Eating Disorders

What are eating disorders?

            Eating disorders are serious mental illnesses that can cause patients severe disturbances in their eating behaviors, as well as related thoughts and emotions. People with eating disorders typically become pre-occupied with food and their body weight. Eating disorders are bio-psycho-social diseases, not phases or lifestyle choices. It is important to note that severe cases of eating disorders can be fatal. The three most common eating disorders are, Anorexia Nervosa (fear of gaining weight or becoming fat), Bulimia Nervosa (the act of binge eating then purging or vomiting) and Binge Eating Disorder (eating until uncomfortably full in one sitting).

What is Anorexia Nervosa?

            Anorexia nervosa is diagnosed when an individual weighs at least 15% less than the normal healthy weight projected for their height. Hallmarks of anorexia include limited food intake, intense fear of being “fat” and problems with body image or denial of low body weight.

            People with anorexia nervosa don't maintain a normal weight because they refuse to eat enough, often exercise obsessively and sometimes force themselves to vomit or use laxatives to lose weight. Over time, the following symptoms may develop as the body goes into starvation: loss of menstrual periods, electrolyte disturbances, osteoporosis, brittle hair and nails, dry skin, anemia, muscle dystrophy, lethargy and low blood pressure and decreased body temperature.

What is Bulimia Nervosa?

            Individuals with bulimia nervosa can be slightly underweight, normal weight, overweight or even obese. It is important to note that they are not as underweight as people with anorexia nervosa. People with bulimia nervosa binge eat frequently, eating an overwhelming amount of food in a short time, often consuming thousands of calories that are high in sugars, carbohydrates and fat. They can eat very quickly, sometimes guzzling down food without even tasting it.

            During an eating binge, these individuals feel out of control. After a binge, stomach pains and the fear of weight gain are common reasons that those with bulimia purge by throwing up or using a laxative. This cycle is usually repeated at least several times a week or, in severe cases, several times a day.

            Purging does not cause weight loss, nor does it prevent weight gain. Over time, the binge/purge cycle can actually contribute to accelerated weight gain as it affects the body’s metabolic rate. This is why many individuals with bulimia are average or above-average weight.

            Many people don’t know when a family member or friend has bulimia nervosa because people almost always hide their binges. Since they don’t become drastically thin, their behaviors may go unnoticed by those closest to them. However, bulimia does have symptoms that should raise red flags such as a chronically inflamed and sore throat or teeth decay from exposure to stomach acids. Bulimia can lead to rare but potentially fatal complications including esophageal tears, gastric rupture and cardiac arrhythmias.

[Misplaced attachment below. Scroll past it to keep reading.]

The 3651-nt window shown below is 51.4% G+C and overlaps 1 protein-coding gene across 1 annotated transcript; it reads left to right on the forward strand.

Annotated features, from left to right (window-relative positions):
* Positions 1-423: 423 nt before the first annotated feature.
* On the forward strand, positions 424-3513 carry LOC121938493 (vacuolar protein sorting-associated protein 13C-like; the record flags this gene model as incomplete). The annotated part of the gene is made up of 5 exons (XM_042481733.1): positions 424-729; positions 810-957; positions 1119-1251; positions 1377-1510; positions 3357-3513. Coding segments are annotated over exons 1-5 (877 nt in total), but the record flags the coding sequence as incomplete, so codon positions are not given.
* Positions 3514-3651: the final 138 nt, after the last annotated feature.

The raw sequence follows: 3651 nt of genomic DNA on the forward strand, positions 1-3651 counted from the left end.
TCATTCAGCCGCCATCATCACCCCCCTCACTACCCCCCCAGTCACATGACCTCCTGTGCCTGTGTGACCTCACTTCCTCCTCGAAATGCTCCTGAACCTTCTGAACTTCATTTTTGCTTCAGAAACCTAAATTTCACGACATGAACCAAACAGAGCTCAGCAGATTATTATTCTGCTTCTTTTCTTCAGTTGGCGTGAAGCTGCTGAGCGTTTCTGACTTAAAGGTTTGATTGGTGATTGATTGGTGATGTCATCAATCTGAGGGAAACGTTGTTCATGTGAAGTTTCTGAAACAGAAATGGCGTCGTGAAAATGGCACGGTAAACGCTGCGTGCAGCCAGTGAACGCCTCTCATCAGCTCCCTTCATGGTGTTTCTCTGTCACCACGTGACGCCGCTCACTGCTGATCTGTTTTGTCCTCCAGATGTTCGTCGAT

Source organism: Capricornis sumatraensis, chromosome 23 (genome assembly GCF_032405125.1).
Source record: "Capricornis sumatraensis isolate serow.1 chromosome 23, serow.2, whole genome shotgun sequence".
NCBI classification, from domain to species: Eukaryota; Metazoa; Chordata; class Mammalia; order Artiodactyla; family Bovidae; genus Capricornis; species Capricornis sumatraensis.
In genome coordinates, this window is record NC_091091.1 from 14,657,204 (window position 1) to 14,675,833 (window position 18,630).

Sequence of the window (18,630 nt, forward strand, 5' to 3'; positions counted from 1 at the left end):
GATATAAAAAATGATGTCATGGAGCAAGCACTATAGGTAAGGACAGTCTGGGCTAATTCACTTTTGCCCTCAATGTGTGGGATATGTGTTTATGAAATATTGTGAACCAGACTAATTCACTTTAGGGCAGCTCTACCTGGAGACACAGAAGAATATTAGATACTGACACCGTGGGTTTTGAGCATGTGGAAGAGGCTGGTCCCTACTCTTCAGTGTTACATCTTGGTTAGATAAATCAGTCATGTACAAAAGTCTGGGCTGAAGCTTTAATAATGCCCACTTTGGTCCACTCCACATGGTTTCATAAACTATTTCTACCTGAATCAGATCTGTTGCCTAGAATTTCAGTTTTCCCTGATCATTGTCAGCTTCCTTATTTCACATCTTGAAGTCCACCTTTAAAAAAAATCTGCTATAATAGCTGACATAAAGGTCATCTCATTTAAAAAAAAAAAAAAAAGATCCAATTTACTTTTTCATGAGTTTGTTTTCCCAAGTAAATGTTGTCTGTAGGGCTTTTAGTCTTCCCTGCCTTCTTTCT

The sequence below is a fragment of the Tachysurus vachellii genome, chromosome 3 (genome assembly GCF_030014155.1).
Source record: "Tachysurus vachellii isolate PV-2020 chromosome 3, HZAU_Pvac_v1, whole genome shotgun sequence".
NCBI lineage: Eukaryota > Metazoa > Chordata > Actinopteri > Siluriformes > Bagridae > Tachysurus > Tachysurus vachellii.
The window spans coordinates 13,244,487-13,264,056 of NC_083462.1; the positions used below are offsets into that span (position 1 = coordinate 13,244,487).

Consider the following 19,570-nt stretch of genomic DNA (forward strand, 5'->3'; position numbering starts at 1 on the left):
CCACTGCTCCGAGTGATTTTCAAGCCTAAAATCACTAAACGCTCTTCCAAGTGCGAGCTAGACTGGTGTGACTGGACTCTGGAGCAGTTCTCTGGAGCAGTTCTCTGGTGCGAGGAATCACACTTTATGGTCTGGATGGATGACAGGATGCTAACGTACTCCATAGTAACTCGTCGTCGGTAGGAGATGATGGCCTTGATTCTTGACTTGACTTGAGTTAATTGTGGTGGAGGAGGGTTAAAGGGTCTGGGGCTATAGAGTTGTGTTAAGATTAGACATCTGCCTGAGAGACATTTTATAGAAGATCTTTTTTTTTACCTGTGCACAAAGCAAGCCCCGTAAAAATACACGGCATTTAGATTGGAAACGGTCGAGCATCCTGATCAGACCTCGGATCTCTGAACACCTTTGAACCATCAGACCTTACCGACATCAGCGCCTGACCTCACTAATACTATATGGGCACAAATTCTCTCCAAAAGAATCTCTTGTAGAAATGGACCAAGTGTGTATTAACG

What is Binge Eating Disorder?

            People with binge eating disorder have episodes of binge eating in which they consume very large quantities of food in a brief period and feel out of control during the binge. Unlike people with bulimia nervosa, they do not try to get rid of the food by inducing vomiting or by using other unsafe practices such as fasting or laxative abuse. The binge eating is chronic and can lead to serious health complications, particularly severe obesity, diabetes, hypertension and cardiovascular diseases.

Binge eating disorder involves frequent overeating at least once a week for three months, combined with lack of control and associated with three or more of the following: eating more rapidly than normal, eating until feeling uncomfortably full, eating large amounts of food when not feeling physically hungry, eating alone because of feeling embarrassed by how much one is eating or feeling disgusted with oneself, depressed or very guilty afterward.

What is the best treatment for eating disorders?

            Recovery, though challenging, is absolutely possible! Recovery can take months or years, but with proper treatment, many people do eventually recover and go on to live a life free from their eating disorder.

The critical first step in treatment of anorexia nervosa is re-nutrition via carefully monitored feeding, often with the assistance of a medical team and weight restoration back to the healthy weight range. Additionally, family therapy appears to be helpful for younger patients who have recently developed an eating disorder.

 Bulimia nervosa can be treated effectively with cognitive behavioral therapy (CBT). CBT is a type of psychotherapy that addresses an individual's thoughts and feelings to make changes in her behavior. Prozac is the only FDA-approved medication for bulimia nervosa which has been proven to show improvement in symptoms over a short period of time.

Binge-eating disorder also responds to cognitive-behavioral therapy, behavioral weight loss therapy and a class of medications called selective serotonin reuptake inhibitors.

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